The Amazing Heroism of Ben L. Salomon- the Army Dentist Who Killed 98 Attacking Enemy Soldiers Single-Handedly
On the morning of July 7, 1944, Captain Ben L. Salomon of the U.S. Army’s 105th Infantry, commissioned as a dentist, single-handedly held off a fierce attack of an overwhelming force of Japanese soldiers in order to allow sufficient time for approximately 30 of his comrades to safely retreat. After 15 hours of terrible fighting, when relief finally arrived, Salomon was found dead upon a machine gun, riddled with bullet and bayonet holes and surrounded by 98 dead enemy soldiers; and yet despite his selfless heroism, it still took 57 years for Salomon to receive the Medal of Honor – due to a misread of the rules of war.
Salomon was born on September 1, 1914 in Milwaukee, Wisconsin. An Eagle Scout who eventually attended Marquette University, Salomon transferred to the University of Southern California where he attained first an undergraduate degree, and then a dental degree in 1937.
Not yet 30 and practicing dentistry in Los Angeles at the start of World War II, in 1940 he was drafted into the 27th Infantry Division as a private. A gifted warrior and marksman, he qualified as an expert with both rifle and pistol, was deemed by his C.O. as his regiment’s “best all around soldier,” and within a year had been promoted to Sergeant and was leading a machine gun section.
The Army finally realized Salomon’s unique skills and training could be put to good use elsewhere and offered him a commission in the Dental Corps (yes, that’s a thing); Salomon declined, so the Army made it an order, and he was commissioned as a lieutenant in the 105th Infantry Division in August 1942.
A natural leader and teacher, given his gifts as a warrior, when Salomon wasn’t treating his dental patients, he helped instruct the rest of the infantry. His commanding officer was so impressed, he considered Salomon “the best instructor we ever had,” and Salomon was again promoted, to captain, within the year.
In June 1944, the 105th had arrived in Saipan in the Marianas Islands, and on July 7, 1944, near the village of Tanapag, Salomon found himself on a beach position, manning a field hospital just 50 yards behind the forward foxhole and just 30 yards from the shoreline. Taking over for the unit’s wounded surgeon, Salomon was working diligently in the medical tent on the most seriously wounded when at approximately 5 a.m., all hell broke loose outside.
Before this day, the Americans had had a series of successes over enemy forces, killing nearly 30,000 by July 7th. Desperate and proud, the Japanese commander, General Saito, ordered all remaining troops, estimated to be between 3,000 and 5,000, to “advance to attack the American forces and . . . die an honorable death. Each man will kill ten Americans.”
Complying, the Japanese soldiers advanced steadily, seemingly heedless of death as they fought for their country. In the tent tending to the wounded, Salomon saw an enemy soldier emerge from the brush and bayonet some of the wounded soldiers lying just outside; enraged and well-trained, Salomon shot the soldier with a nearby rifle, and then returned to his patient – but not for long.
By this time the front line established by the Americans’ 1st and 2nd Battalions had become fatally porous, with two more enemy soldiers charging through the tent’s entrance. Salomon first clubbed them both to stop them, then shot one and bayonetted the other. As four more began to crawl under the tent sides, Salomon stopped each with a different method – shooting one, knifing another, killing a third with a bayonet and head-butting the fourth.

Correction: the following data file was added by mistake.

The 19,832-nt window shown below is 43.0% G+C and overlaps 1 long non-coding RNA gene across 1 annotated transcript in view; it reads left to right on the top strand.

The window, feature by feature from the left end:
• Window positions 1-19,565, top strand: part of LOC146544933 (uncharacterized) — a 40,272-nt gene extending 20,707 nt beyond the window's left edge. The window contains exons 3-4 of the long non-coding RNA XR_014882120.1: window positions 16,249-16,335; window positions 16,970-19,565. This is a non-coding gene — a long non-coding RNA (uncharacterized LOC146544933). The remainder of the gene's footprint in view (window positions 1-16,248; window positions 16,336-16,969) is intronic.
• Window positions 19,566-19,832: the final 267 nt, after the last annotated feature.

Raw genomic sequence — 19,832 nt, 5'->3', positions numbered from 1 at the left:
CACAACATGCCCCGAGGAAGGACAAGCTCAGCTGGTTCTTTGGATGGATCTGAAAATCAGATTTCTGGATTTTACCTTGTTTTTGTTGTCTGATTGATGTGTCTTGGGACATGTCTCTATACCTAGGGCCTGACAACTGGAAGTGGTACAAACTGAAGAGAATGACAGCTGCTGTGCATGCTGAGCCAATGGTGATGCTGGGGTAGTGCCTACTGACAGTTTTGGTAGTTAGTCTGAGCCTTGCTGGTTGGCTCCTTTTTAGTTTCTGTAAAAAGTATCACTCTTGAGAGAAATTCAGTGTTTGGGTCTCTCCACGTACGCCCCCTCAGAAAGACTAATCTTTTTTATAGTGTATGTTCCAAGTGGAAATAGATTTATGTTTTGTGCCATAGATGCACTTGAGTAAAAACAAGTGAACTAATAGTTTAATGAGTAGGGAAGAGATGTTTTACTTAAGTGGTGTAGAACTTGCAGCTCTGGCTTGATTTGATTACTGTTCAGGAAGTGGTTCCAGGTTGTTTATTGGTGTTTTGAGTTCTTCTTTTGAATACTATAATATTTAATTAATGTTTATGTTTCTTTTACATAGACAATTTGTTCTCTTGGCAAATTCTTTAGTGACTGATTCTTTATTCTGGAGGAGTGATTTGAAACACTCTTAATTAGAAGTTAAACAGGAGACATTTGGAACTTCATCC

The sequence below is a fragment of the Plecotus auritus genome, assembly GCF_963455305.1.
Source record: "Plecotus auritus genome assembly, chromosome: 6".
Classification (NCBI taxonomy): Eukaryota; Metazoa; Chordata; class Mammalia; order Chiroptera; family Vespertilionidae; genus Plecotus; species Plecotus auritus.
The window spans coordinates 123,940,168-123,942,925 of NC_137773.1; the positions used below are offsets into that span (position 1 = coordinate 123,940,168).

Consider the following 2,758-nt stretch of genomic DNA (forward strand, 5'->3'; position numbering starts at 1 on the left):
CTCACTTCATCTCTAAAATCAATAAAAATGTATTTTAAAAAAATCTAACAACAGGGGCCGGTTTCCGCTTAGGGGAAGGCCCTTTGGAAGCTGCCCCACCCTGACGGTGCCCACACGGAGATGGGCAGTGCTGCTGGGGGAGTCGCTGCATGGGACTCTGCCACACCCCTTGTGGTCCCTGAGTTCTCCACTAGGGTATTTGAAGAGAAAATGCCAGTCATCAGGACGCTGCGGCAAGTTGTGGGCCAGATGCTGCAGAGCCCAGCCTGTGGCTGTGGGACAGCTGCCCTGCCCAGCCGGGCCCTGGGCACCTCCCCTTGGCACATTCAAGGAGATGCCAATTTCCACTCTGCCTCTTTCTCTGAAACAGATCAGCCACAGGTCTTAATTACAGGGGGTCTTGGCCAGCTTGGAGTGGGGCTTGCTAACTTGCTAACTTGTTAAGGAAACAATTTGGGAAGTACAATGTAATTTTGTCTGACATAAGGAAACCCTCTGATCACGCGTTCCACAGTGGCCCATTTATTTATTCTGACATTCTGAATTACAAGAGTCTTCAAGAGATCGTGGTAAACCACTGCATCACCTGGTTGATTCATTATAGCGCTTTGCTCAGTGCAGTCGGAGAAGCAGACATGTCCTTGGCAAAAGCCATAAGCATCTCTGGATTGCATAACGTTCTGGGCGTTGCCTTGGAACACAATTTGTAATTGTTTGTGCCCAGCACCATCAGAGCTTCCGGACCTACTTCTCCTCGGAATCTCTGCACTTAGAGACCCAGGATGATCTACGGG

Salomon knew the position could not be held and observed those fighting in the perimeter retreating to Tanapag. To facilitate evacuation of the wounded, Salomon ordered the medics to assist in their retreat, with Salomon remaining behind to cover the withdrawal.
Ultimately Salomon took up control of a machine gun and, in total, killed 98 enemy soldiers during the melee, proving once again that nobody knows how to dish out pain and suffering like a dentist.
Moreover an autopsy later showed that during a large part of this fighting, he had been fatally wounded, having been shot and bayonetted 24 times before death (76 times total!); and in fact, analysis of the blood trail he left behind showed that he had moved the machine gun four times, and continued fighting, all while fatally wounded.
So, given all of this, it would appear that Salomon was a no-brainer for the Medal of Honor, right? Not so, said the Army general in charge.
Apparently, the Geneva Convention had a rule against medical officers bearing arms against the enemy, and, at least according to General George W. Griner in 1945, Salomon had violated this rule, and, therefore, could not receive the award.
Appalled, the 27th Division’s historian, Captain Edmund G. Love, began a more than 50-year quest to right this wrong – and he began by properly analyzing the Geneva Convention rule, as well as the facts of the situation.
The rule actually provided that medical personnel couldn’t use weapons “for offensive purposes,” but they could for self-defense – which is what Salomon had done. However, by the time Love’s second submission for a Medal of Honor was made, the time limit for submitting such requests for World War II had expired.
Undeterred, Salomon’s supporters continued, and a third recommendation was submitted by General Hal B. Jennings, then the Surgeon General of the Army, in 1969, but for some reason, this submission was returned without action.
Finally, in 1998, Dr. Robert West of the University of Southern California’s dental school got Congressmen Brad Sherman involved, and on May 1, 2002, President George W. Bush presented the Medal of Honor to Salomon via Dr. West. Today the award is on display at USC.
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